Yesterday we reported the final weekly Top 10 Digital Downloads list of 2013, but now we have a special end-of-year treat: The Top 10 most downloaded songs for the entire year, as found by our pals at Billboard and Nielsen Soundscan.
Robin Thicke topped the charts this year with his hit "Blurred Lines," which sold 6.5 million downloads despite the protests of feminist groups and Marvin Gaye's estate. Following Thicke was a track that debuted during 2012, Macklemore & Ryan Lewis's hit "Thrift Shop," which totaled 6.15 million downloads this year. The hip-hop pair was the most-downloaded act of 2013, which comes in part thanks to its being the only act to place two songs in the Top 10 for the year. We'll get to that later.
Imagine Dragons, another 2012 act, was the most consistent across the year-end charts, taking no. 4 on the best-selling albums list and no. 3 on the most downloaded list, moving 5.5 million copies of its hit "Radioactive." Dragons was the only rock group on the Digital Downloads Top 10, and Florida Georgia Line (yet another 2012 group) sold 4.69 million downloads of "Cruise."
Lorde brings things back to 2013 with "Royals," which sold 4.42 million downloads and is one of only two songs on the year-end list that is still on the current weekly Top 10. Katy Perry, who follows Lorde at no. 6 with "Roar," is the other current entry. Her single sold 4.41 million copies.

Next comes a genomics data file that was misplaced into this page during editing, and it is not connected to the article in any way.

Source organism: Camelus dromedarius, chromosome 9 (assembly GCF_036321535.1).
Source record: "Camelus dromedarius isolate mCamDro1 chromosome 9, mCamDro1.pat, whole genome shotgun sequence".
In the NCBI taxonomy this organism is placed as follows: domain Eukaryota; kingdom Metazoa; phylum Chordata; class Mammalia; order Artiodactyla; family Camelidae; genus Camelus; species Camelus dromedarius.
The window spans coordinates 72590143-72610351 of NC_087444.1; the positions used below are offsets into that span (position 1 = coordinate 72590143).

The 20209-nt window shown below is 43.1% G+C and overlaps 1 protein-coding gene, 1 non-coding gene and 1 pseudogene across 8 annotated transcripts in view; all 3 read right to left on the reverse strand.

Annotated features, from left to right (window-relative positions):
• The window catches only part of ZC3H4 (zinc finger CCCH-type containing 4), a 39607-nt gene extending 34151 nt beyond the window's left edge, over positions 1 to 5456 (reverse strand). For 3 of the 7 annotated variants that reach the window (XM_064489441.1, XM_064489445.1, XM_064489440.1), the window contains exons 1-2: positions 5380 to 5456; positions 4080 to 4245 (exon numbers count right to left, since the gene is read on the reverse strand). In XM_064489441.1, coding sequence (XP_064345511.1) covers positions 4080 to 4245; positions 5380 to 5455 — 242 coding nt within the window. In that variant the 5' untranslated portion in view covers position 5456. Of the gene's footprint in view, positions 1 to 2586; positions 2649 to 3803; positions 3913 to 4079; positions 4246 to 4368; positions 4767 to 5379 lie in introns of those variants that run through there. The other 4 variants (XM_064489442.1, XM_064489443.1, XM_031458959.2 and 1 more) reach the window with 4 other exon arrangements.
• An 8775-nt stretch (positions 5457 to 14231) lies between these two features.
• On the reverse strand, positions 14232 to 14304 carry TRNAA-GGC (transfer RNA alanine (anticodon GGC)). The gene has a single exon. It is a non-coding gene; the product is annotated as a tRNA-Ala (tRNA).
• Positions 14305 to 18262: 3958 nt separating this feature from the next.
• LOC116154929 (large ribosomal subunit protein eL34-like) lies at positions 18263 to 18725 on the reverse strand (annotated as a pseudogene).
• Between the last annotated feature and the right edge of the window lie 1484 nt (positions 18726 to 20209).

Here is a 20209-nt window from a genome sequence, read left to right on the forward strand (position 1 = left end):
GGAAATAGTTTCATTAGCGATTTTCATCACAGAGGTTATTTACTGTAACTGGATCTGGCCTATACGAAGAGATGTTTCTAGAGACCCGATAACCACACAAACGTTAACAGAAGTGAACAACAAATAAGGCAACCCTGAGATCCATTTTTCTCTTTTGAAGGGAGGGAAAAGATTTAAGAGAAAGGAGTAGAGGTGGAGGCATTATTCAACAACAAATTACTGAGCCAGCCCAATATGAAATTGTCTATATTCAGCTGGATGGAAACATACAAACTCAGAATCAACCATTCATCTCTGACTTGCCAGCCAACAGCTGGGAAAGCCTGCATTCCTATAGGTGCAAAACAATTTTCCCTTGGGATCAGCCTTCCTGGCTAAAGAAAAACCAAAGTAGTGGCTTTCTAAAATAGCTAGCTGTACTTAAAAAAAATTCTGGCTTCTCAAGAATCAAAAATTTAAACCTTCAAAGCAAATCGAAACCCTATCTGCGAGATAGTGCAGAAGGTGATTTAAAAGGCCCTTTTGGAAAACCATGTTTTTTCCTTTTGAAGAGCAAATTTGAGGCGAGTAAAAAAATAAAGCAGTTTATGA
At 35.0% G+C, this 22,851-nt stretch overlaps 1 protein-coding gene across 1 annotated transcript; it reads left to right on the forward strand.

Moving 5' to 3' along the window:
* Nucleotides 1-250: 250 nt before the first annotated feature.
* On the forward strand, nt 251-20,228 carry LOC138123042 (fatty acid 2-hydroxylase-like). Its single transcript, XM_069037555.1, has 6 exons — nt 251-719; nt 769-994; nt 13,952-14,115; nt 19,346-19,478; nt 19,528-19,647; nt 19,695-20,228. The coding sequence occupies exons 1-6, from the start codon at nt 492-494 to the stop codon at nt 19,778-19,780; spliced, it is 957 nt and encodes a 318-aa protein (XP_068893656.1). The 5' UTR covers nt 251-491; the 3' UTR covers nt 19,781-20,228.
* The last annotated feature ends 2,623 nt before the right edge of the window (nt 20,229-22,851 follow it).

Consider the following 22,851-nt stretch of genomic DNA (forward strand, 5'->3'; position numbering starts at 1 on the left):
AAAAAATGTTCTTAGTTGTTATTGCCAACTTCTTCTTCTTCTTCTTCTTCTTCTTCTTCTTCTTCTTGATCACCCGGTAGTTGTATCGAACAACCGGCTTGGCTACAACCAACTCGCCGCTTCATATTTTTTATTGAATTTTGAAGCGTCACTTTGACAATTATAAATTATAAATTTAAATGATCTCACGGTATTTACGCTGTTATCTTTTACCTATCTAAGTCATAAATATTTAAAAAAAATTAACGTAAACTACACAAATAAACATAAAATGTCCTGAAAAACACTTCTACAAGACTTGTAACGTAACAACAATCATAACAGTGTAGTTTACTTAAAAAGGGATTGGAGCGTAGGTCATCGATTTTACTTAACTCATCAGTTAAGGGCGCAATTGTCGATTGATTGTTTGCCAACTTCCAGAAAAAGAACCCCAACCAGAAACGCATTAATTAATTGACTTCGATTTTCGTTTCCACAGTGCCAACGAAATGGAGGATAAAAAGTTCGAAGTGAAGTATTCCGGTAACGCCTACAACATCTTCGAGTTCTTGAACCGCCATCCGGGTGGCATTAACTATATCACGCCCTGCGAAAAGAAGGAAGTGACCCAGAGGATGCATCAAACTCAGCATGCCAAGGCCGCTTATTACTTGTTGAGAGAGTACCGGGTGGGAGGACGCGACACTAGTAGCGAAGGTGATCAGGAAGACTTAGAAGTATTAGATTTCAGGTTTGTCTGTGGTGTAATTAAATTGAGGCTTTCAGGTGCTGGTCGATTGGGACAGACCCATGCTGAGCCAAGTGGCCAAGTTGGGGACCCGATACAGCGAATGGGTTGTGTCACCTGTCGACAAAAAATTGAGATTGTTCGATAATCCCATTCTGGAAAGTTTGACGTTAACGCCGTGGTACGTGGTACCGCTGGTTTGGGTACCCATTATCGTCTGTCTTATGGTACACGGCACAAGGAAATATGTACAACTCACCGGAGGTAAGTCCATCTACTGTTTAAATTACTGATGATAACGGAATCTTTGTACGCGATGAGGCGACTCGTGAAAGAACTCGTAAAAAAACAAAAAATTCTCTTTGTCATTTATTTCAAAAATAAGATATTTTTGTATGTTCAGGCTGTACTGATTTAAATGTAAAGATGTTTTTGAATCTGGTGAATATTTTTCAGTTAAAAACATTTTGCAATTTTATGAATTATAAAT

Pink places no. 6, selling 4.32 million copies of "Just Give Me A Reason, followed by Macklemore & Ryan Lewis's second entry, "Can't Hold Us," which sold 4.26 million downloads. Bruno Mars sold 3.93 million units of "When I Was Your Man," and Rihanna moved 3.85 million units of "Stay" to round off the list at nos. 9 and 10, respectively.
You may have noticed we stopped indicating tracks that were released during 2012. That's because seven of the ten singles on 2013's Top 10 list were actually released during the previous year. We're not sure what this says about the quality of music from the previous year, but it certainly indicates listeners need to keep up better with the music industry.